Inside a tokamak, hydrogen gas is subjected to intense heat and pressure until it becomes a plasma hotter than the Sun’s core, creating the perfect environment for nuclear fusion. Powerful magnetic fields confine this plasma, preventing it from touching the walls and sustaining the reaction, but that’s no small feat: each coil must react to each variation in the plasma, producing the perfect field to contain it and keep the reactor running.
Now, DeepMind and EPFL’s Swiss Plasma Center (SPC) have developed a novel approach leveraging artificial intelligence (AI) to create a unified neural network to control all magnetic coils, taking a remarkable step forward. in the pursuit of unlimited energy production.
Their work has been published in the journal Nature.
Tokamaks are doughnut-shaped machines used in nuclear fusion research and are likely to be the design that potential future fusion reactors will use to generate power if it ever becomes economically viable.
As the plasma swirls around the torus shape with a current equivalent to lightning, energy is carried away from the plasma field by the neutrons, which have no electrical charge and are unaffected by magnetic fields. These neutrons collide with an outer “blanket” where they are absorbed, heating the material and generating steam to power the turbines.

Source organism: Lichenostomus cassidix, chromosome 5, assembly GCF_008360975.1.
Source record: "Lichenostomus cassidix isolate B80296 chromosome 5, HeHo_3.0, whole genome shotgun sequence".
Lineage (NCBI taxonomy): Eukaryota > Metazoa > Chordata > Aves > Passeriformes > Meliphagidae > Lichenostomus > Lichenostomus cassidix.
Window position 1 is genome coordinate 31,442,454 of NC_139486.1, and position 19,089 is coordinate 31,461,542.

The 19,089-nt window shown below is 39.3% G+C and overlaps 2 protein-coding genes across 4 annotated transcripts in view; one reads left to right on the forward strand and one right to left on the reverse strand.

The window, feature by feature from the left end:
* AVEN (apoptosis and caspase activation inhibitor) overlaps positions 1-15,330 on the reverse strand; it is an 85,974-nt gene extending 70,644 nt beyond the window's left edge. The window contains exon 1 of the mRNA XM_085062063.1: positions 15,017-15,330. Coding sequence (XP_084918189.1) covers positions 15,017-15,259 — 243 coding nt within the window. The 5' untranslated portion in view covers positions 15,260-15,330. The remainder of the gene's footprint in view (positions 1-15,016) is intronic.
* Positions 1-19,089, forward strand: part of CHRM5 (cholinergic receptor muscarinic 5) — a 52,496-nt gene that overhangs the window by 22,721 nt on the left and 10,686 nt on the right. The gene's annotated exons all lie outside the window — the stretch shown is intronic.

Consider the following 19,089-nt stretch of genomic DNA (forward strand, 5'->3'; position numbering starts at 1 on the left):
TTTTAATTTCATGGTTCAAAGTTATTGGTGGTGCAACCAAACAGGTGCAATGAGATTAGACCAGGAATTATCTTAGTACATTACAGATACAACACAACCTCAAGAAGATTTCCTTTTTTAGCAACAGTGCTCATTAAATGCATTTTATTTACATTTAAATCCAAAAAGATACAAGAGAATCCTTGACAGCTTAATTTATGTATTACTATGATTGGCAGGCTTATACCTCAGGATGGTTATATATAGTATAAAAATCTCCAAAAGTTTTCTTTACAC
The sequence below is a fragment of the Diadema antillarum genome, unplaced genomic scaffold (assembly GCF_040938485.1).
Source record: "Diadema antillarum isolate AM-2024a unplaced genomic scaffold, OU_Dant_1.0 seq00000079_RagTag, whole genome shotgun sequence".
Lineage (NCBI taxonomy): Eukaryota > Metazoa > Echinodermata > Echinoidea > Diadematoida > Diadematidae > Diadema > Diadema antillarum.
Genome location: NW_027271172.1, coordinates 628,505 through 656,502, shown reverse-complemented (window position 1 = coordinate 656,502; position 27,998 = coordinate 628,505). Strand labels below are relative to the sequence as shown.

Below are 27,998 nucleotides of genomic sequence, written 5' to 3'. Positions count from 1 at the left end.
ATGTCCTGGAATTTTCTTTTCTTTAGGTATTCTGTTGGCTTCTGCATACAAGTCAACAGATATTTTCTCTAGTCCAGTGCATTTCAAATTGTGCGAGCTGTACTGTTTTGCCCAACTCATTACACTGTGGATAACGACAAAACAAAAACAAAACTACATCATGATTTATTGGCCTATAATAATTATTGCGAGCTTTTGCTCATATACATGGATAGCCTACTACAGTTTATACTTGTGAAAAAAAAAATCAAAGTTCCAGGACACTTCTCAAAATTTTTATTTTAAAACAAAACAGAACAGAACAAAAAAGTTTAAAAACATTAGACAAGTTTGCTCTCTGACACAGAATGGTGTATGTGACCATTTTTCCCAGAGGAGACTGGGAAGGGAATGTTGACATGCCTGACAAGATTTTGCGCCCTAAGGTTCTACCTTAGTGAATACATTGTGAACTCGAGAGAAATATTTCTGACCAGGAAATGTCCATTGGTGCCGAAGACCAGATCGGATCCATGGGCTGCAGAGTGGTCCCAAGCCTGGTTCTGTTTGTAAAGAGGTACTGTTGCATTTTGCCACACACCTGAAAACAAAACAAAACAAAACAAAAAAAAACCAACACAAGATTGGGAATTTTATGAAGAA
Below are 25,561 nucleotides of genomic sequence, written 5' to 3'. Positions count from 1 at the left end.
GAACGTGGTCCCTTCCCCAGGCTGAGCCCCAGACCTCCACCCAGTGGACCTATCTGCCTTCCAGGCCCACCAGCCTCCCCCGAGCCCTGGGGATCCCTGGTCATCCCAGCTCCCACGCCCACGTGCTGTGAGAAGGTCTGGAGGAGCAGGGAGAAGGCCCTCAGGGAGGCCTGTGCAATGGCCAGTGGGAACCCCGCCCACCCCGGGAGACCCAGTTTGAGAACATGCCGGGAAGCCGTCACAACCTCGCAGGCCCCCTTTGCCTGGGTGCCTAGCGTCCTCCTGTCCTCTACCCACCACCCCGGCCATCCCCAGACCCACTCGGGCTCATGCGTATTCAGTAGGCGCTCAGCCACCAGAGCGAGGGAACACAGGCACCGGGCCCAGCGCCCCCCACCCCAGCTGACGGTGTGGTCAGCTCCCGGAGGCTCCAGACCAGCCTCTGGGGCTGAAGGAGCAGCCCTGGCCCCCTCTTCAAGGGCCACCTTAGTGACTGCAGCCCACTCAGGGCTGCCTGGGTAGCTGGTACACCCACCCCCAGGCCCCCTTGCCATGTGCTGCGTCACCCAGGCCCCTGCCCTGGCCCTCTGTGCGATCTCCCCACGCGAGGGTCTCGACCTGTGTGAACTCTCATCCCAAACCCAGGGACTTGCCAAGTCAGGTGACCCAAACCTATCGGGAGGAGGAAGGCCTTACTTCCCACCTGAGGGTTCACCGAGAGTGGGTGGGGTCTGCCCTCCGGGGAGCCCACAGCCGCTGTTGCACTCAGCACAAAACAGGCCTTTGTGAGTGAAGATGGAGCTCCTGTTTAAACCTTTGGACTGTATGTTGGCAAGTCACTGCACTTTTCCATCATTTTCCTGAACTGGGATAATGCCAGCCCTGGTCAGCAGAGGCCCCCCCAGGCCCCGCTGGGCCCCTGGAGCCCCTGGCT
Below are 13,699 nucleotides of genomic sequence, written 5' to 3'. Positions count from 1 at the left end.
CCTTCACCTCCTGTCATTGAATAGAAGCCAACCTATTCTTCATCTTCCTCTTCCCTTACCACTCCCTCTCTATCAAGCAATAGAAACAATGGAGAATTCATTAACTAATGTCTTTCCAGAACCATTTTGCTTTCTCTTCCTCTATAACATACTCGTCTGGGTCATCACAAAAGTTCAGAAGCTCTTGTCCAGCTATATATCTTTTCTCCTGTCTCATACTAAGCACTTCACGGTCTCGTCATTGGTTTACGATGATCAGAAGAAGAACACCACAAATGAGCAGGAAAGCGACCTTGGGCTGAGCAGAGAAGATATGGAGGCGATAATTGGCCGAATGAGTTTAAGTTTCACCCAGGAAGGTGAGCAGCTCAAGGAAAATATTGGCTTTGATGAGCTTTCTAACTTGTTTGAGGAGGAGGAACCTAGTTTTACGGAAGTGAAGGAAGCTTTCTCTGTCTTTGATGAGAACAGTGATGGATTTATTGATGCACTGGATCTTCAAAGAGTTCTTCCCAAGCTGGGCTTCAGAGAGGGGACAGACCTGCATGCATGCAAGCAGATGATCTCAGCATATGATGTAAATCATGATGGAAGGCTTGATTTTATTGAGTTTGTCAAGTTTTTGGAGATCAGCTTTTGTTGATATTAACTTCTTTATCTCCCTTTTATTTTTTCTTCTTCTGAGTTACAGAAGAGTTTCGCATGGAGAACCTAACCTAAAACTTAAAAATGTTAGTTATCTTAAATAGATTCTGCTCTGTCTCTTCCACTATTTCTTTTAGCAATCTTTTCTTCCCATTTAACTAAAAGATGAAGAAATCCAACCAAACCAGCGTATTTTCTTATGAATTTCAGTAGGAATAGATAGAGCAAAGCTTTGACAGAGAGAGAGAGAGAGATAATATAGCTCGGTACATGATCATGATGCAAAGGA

To control the magnetic field, previous versions of EPFL’s Variable Configuration Tokamak (TCV) used 19 individual algorithms for each coil, probing the plasma thousands of times per second and reacting accordingly to confine it.
This new approach uses an AI designed by DeepMind that controls the variable voltage of each coil to maintain specific plasma configurations. Before they could use it on the real deal, the researchers used it on a simulation specifically designed to replicate the tokamak’s systems.
Once trained, the algorithm could produce specific plasma configurations using the exact parameters required, and could even create various plasma shapes and maintain two plasmas in a simulation.
Then it was tested on the real tokamak, and the results were extremely promising, mimicking the success it had before in the simulation.
Of course, this is only one key to the ultimate fusion energy puzzle, but it’s a huge step in the right direction.
“Once that’s done, it’s not the end of the story. Then you have to make it a powerhouse,” said Gianluca Sarri, a professor at Queen’s University Belfast, UK, New Scientist reports.
“And this AI is, in my opinion, the only way forward. There are so many variables, and a small change in one of them can lead to a big change in the end result. If you try to do it manually, it’s a very long process.